Card Type: Enchantment
Color: Red
Edition(s): Ice Age
Artist(s): Drew Tucker
Casting Cost: 3R
Rarity: Rare 1

Card Text: Whenever any player declares an attack, destroy all untapped non-wall creatures that player controls that don't attack. Do not destroy creatures the player did not control at the beginning of the turn.

Rulings:

  • Info: Color=Red Type=Enchantment Cost=3R IA(R1) + Text(IA+errata): Whenever a player declares one or more attackers, destroy all untapped non-Wall creatures that player controls that didn't attack, except for creatures the player hasn't controlled continuously since the beginning of the turn. [ Oracle 00/02/01 ]
  • Destroys creatures as a triggered ability on the declaration of attackers. [ D'Angelo 00/03/09 ]
Card Rulings as of March 20, 2002
Card Evaluation:

I have never seen this card played, and I was surprised to find that I own one.
When it was in print, it did not see play. Now that it is out of print, it really doesn't see any play. BUT! It is actually a pretty cool card.

Lets look at the drawbacks, and fixes:

If you want to attack, you have to attack with everything, or you lose the ones that hang back untapped.
-This precludes non-aggressive utility creatures in the deck, such as Birds of Paradise, or Soldier of Fortune. Essentially, every creature in your deck must be an attacker, unless you can tap them before your attack.
-You have no defense for when your opponent swings all his creatures at you.

These disadvantages are easily remedied:
-Don't put any non-aggressive creatures in your deck, or make sure that they are tapped before you declare your attack.
-Walls are not affected by Total War, so if you put walls in your deck you will have defense against the opponent's attack.

How will your opponent react to this card?
More than likely he will choose not to attack at all, at least until he thinks that he has the upper hand. Most people don't play with walls, so when he does finally attack, he will be left totally open against your own full swing.

How to take advantage of this:
Use Arcum's Whistle or Bullwhip to force an attack. These work better than Nettling Imp or Norrit because they can't be destroyed by Total War.

Here are a few other cards (mostly white and green) that work well with Total War.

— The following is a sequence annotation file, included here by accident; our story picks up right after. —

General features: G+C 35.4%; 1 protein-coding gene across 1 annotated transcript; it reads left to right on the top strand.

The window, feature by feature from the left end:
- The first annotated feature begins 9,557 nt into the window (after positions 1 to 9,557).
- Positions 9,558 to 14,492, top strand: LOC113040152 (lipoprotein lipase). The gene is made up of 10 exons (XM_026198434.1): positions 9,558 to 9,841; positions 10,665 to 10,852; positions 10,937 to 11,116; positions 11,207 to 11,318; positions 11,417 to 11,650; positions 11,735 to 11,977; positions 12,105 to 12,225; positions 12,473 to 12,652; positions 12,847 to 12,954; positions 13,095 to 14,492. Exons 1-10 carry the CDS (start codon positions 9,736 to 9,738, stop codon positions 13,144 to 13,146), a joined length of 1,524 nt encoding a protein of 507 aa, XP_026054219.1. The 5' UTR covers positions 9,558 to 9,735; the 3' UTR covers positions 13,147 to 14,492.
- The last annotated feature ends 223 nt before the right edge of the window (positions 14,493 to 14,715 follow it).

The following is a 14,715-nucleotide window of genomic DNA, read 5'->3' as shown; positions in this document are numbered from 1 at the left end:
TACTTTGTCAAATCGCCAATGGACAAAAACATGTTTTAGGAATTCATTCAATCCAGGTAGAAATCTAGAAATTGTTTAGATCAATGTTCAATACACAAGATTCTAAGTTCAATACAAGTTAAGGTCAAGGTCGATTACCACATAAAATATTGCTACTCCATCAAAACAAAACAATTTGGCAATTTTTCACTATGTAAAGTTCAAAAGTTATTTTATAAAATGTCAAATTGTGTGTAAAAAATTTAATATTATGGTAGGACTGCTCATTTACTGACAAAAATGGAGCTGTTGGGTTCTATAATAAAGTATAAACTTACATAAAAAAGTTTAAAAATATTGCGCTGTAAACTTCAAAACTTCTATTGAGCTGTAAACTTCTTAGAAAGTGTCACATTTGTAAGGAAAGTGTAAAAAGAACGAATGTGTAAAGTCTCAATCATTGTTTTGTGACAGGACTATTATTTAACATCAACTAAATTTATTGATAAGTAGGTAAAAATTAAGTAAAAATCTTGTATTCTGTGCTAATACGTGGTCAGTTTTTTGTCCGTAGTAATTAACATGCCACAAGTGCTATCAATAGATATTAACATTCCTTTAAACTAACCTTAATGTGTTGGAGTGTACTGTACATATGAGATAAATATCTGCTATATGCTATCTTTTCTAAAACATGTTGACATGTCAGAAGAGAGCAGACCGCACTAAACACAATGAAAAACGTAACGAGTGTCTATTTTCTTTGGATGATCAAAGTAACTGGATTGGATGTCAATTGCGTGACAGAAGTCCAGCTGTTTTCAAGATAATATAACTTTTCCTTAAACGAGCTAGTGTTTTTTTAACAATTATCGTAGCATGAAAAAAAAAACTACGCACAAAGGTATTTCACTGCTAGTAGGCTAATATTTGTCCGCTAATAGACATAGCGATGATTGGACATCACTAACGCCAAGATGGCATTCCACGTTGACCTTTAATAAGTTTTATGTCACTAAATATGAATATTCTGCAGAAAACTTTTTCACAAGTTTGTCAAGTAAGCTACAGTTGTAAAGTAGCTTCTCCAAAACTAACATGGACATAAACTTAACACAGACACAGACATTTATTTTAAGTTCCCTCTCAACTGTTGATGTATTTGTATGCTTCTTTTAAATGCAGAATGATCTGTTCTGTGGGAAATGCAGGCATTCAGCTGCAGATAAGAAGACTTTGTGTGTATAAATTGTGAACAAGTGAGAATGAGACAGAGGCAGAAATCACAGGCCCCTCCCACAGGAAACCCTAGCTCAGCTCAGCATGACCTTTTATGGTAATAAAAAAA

Good attackers/blockers:
Flowstone Charger, Apes of Rath
"Fog" effects:
Holy Day, Fog, Spore Frog, Respite, Moment's Peace, Constant Mists, Darkness
Cards that laugh at massive attacks:
Orim's Prayer, Worship, Briar Patch
Good Walls:
Angelic Wall, Wall of Razors, Wall of Resistance, Wall of Stone, Wall of Dust, Wall of Essence, Wall of Glare, Wall of Swords, Wall of Nets, Wall of Shadows, Wall of Tears
Punishment for attacking:
Powerstone Minefield, Caltrops
Cards that force/prevent attacks:
Oracle en-Vec, Arcum's Whistle, Bullwhip, Siren's Call, Festival, Keldon Twilight

Here is a deck listing. This hasn't been tested, so be forewarned.

This is a Red/White deck that combines aggressive red creatures with white defenses.
Lands:
13 Plains
7 Mountain
4 Battlefield Forge or Plateau

Creatures:
4 Flowstone Charger
3 Shivan Dragon
2 Angelic Wall
4 Wall of Resistance
4 Wall of Glare

Spells:
4 Total War
4 Powerstone Minefield
3 Glorious Anthem
4 Worship

Artifacts:
4 Bullwhip

Sideboard:
You decide. This is made for casual play.

The first few rounds will be spend consolidating your defense with the mana-cheap walls. By turn four play Total War if you've drawn it, or a Flowstone Charger if you haven't. After that, instigate attacks with Bullwhip and handily repulse them with your walls or let them get outright killed with one or more Powerstone Minefields. The Flowstone Chargers will die to your Minefield unless you have a Glorious Anthem in play, but that isn't such a big deal once the Shivan Dragon hits the board. He should be able to mop up what is left of your opponent. I put a slighly higher Mountain count that this deck needed so that you can pump him just a little bit bigger. Worship will keep you in the game, even if your opponent makes it through the Minefield.